When I interviewed Real Pickles' Dan Rosenberg last year, he could only taunt me with mouth-watering descriptions of his garlic dill pickle. I'd tried and enjoyed everything else he produced (such as sauerkraut, kimchi, tomatillo hot sauce), but he simply wasn't able to satisfy my hunger for his garlic-infused pickles. It was early in the spring, and the pickle-maker had run out.
It may seem odd for a pickle producer to run out of inventory. Isn't the whole idea of making pickles in the first place to keep the crispy cukes around forever?
If you answered "damn right" (or some equivalent) to the above rhetorical question, chances are you're under 60 and, sad to say, may have never eaten a real pickle. Fake pickles, like the ones on the shelves of your favorite supermarket, may well be around forever, but they're not real pickles. It's a common misunderstanding.
These days when you say something's "pickled," you either mean it's very drunk—referring to biological samples preserved in jars of alcohol—or in a state of suspended preservation, as with vegetables crammed into jars of vinegar. Real pickling involves neither alcohol nor vinegar: just the vegetable, water and a little salt. While a real pickled cucumber will last many months longer than one that's not pickled, the real pickling process is not about stasis. It's about transformation. Instead of nothing happening, as in a jar of fake pickles, microbiology is going on inside a jar of Real Pickles. Fermentation. The creation of new flavors. Exciting stuff.
Most years Rosenberg, who produces organic pickles, doesn't get exactly what he orders from farmers at the start of a season, but last year was different. "Last summer was amazing for cucumbers," Rosenberg said in a recent interview. "I got everything I asked for."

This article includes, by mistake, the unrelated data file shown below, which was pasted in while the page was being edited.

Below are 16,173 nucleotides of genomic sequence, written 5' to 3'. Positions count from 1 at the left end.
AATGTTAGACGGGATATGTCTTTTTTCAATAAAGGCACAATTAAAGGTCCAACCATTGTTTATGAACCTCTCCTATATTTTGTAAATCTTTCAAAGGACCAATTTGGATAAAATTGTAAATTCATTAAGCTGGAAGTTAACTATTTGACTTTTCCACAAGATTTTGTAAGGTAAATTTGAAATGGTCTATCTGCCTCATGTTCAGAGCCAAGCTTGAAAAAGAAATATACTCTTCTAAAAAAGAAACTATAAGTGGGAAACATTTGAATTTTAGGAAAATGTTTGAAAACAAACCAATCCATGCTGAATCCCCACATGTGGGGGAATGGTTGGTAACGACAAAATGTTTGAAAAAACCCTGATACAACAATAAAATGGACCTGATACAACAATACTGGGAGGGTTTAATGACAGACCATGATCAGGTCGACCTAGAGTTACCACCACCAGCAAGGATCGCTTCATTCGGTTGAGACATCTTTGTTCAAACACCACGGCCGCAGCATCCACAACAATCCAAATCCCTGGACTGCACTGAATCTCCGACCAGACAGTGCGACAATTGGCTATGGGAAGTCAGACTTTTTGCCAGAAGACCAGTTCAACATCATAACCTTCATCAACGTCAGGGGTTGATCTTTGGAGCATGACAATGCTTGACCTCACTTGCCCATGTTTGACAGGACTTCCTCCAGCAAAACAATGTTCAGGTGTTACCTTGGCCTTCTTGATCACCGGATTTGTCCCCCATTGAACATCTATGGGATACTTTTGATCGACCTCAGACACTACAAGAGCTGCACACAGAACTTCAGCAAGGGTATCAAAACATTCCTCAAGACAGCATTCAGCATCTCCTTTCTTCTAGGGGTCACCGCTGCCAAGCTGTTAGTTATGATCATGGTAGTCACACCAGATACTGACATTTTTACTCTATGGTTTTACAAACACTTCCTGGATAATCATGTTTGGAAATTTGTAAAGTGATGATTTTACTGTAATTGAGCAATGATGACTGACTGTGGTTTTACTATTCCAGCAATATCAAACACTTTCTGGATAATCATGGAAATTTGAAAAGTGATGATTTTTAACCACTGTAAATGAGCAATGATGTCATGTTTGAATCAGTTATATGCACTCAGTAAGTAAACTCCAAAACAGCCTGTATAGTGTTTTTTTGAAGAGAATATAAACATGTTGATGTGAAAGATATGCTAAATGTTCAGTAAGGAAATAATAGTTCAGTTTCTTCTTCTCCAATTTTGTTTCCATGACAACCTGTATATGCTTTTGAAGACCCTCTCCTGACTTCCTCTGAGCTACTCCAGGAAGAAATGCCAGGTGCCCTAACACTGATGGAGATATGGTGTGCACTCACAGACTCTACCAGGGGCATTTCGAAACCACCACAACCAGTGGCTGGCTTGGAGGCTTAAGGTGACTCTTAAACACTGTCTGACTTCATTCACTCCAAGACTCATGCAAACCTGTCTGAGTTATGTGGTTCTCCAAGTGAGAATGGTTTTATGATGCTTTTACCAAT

As a result, he had enough produce to try a new product, Real Pickles' Spicy Dill Pickles (as usual, very tasty, and much fierier than their Tomatillo Hot Tauce), and he could also prepare an abundance of his Garlic Dills—enough to last until next season, he estimates, and enough to box some jars up and send them off to the Good Food awards earlier this year.
Based in San Francisco, the Good Food awards celebrate artisanal foods from across the country that are made with organic ingredients in an environmentally sound way. Categories include beer, charcuterie, cheese, chocolate coffee, pickles and preserves. This was the first year for the contest, which was organized by the Seedlings Project, a group devoted to promoting sustainable food production and whose executive director, Sarah Weiner, has worked closely with members of the Slow Food movement and restaurateur Alice Waters.
(Slow Food is an international movement started in Italy in 1986 as an alternative to fast food. In 2008, American organizers, including Waters, held Slow Food Nation, which, with 50,000 attendees, the organizers called the largest celebration of domestic food short of Thanksgiving.)
From around 780 entries, 70 winners were selected. In the pickling category, there were approximately 80 entrants but only 12 winners. Real Pickles' Garlic Dills were (most deservedly) on that list. Rosenberg and his partner Addie Holland traveled out in January to receive their award.
While they were delighted to be honored in such a way, Rosenberg said an equal joy was meeting other like-minded picklers. Being that there are only a handful of people across America making pickles with traditional methods, it was a unique experience having so many of them at one table.
Some of these people were new to Rosenberg, but the Wisconsin farmer who won for his purple sauerkraut was someone who had taken one of Rosenberg's pickling classes. The picklers all received their awards from renowned fermentation revivalist Sandor Katz.
Real Pickles buys its pickles from Chamutka Farm in Whately and Atlas Farm in Deerfield. Its garlic comes from Old Friends Farm in Amherst, and the dill is from Riverland Farm in Sunderland.